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GST: 17-year-journey of missed deadlines and shifting political goalposts

With the tabling of four GST Bills in the Lok Sabha, the journey of goods and services tax enters its last lap. Meeting the deadline of July 1 seems a definite possibility.

It has been a marathon journey of the most crucial tax reform in the country. The journey started in 2000 when there was an NDA government at the Centre with Atal Bihari Vajpayee as the Prime Minister.

Acting on the advice by his economic advisory panel of IG Patel, Bimal Jalan and C Rangarajan, Vajpayee set up a committee headed by the then finance minister of West Bengal Asim Dasgupta - a CPI-M leader - to design a GST model.

The Asim Dasgupta committee was also tasked with putting in place the back-end technology and logistics for rolling out a uniform taxation regime in the country.

In 2003, Vajpayee government formed a task force under Vijay Kelkar to recommend tax reforms.


The Vajpayee government was replaced with Manmohan Singh's UPA-I government in 2004. The new government sped up the process.

In 2005, Kelkar committee recommended rolling out GST as suggested by the 12th Finance Commission. Presenting his budget, the then Finance Minister P Chidambaram echoed the sentiments for bringing in GST regime.

In February next year, Chidambaram set April 1, 2010 as the deadline for introducing GST. Meanwhile, the Asim Dasgupta committee kept working and preparing the ground work for the GST.

Chidambaram retained the April 2010 deadline for implementing the GST in his successive Budget speeches.


In 2009, Pranab Mukherjee became the Finance minister and announced the basic structure of the GST, as designed by Asim Dasgupta committee. Mukherjee too retained the April 2010 deadline, which, many rightly suspected, was not possible under the given circumstances.

The BJP opposed the basic structure of the GST on many counts. The BJP ruled states raised objections.

In February 2010, the finance ministry started large-scale, what it called mission-mode computerisation of commercial taxes in states. The project was to lay foundation for the GST.

On April 1 that year, the GST deadline was missed.

Asim Dasgupta committee kept working. In one of the interviews, Dasgupta said that by the end of 2010, the committee had completed 80 per cent of the GST work.


In 2011, the government tabled a Constitution Amendment Bill in the Lok Sabha to provide for the GST. The BJP opposed. It got the Left on its side. Other Opposition parties also raised objections.

The GST Bill was sent to the parliamentary standing committee headed by Yashwant Sinha, who was the Finance Minister when Asim Dasgupta committee was constituted.


Meanwhile, Mamata Banerjee's TMC unseated the three-decade-old Left Front in West Bengal. Asim Dasgupta resigned as the chairman of the committee and was replaced by senior Congress leader and the then Finance Minister of Kerala K M Mani.

In 2012, during the deliberations in the parliamentary standing committee, the BJP and the Left objected to extra discretionary power to the Centre over GST dispute authority.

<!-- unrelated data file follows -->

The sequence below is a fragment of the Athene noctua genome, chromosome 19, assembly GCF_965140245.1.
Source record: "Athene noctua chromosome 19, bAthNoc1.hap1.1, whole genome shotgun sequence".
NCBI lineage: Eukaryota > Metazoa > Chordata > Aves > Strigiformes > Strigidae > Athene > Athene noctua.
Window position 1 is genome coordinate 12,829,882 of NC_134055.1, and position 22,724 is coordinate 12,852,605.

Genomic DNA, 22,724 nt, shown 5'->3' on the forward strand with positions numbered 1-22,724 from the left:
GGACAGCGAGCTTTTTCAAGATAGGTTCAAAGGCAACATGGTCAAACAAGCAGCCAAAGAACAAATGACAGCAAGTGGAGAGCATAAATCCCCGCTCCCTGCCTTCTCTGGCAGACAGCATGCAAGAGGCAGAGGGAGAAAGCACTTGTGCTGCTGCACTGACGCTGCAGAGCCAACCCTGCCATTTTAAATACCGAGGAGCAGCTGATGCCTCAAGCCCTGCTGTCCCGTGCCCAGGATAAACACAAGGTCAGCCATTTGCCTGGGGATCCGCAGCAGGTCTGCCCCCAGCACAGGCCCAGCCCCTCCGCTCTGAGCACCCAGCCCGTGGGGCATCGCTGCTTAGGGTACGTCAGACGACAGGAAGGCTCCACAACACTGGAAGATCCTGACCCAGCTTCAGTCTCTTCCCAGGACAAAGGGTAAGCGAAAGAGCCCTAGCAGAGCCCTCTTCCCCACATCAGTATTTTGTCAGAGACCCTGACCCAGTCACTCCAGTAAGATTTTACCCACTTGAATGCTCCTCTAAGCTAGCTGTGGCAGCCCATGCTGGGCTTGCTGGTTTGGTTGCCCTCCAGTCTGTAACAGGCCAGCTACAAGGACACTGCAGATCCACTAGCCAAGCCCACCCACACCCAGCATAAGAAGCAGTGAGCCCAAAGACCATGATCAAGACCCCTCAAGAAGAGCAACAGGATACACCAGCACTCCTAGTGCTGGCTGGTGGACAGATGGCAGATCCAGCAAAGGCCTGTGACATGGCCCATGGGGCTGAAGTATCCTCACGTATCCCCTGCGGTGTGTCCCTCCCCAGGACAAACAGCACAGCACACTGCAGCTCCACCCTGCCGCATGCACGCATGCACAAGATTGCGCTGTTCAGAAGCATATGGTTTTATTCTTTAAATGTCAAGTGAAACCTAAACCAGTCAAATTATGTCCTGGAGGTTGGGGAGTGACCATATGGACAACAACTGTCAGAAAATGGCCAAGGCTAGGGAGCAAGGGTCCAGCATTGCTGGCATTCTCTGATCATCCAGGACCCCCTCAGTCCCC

With Pranab Mukherjee moving to the Rashtrapati Bhawan in 2012, Chidambaram held a series of meetings with the state finance ministers. They set another deadline of December 31, 2012 to iron out all their differences.

In February 2013, Chidamabaram announced in his Budget speech that the government had set aside Rs 9,000 crore to compensate states for losses incurred due to GST. Meanwhile, the parliamentary standing committee submitted its report on GST. The Amendment Bill for introducing GST was ready for introduction in Parliament.

Two months later in October 2013, the then Narendra Modi government of Gujarat opposed the GST Bill. Gujarat claimed that it would have to incur over Rs 14,000 crore losses every year due to GST. This argument changed forced the BJP change its political narrative of the GST.


The parliamentary elections were held in 2014 and with the dissolution of the 15th Lok Sabha, the GST Bill - approved by the standing committee for reintroduction - lapsed.

Seven months after the formation of the Modi government, Finance Minister Arun Jaitleyintroduced the GST Bill in the Lok Sabha. It was now Congress's turn to object.

In February 2015, Jaitley set another deadline of April 1, 2016 to implement GST. In May 2015, the Lok Sabha passed the Constitution Amendment Bill paving way for GST.

Now in opposition, the Congress demanded that the GST Bill be sent to the Select Committee of the Rajya Sabha.

Over the next more than a year, the ruling and Opposition parties held back GST over several issues including those of having a capping taxation rate and according constitutional status to the GST. Finally in August 2016, the two sides agree to pass the Amendment Bill.

In next 15-20 days, 18 states ratify the GST Bill and President Pranab Mukhejee gives his assent to it. In the same month of September, President Mukherjee constitutes the GST Council, which frames five GST Bills.


Finance Minister Arun Jaitley today tabled four GST Bills today in the Lok Sabha. The Union Cabinet cleared all the four Bills earlier last week.

The Bills are - the Central Goods and Services Tax Bill 2017 (C-GST), the Integrated Goods and Services Tax Bill 2017 (I-GST), the Union Territory Goods and Services Tax Bill 2017 (UT-GST) and the Goods and Services Tax (Compensation to the States) Bill 2017.

These Bills require to be passed by Parliament while the State Goods and Services Tax Bill 2017 will go to state Assemblies. They need to be separately passed by 29 Assemblies to have GST as the new tax regime in the country.

As per the Constitution Amendment Act, the government is bound to roll out GST by September 15 else it will lose the legal backing to collect taxes from September 16.

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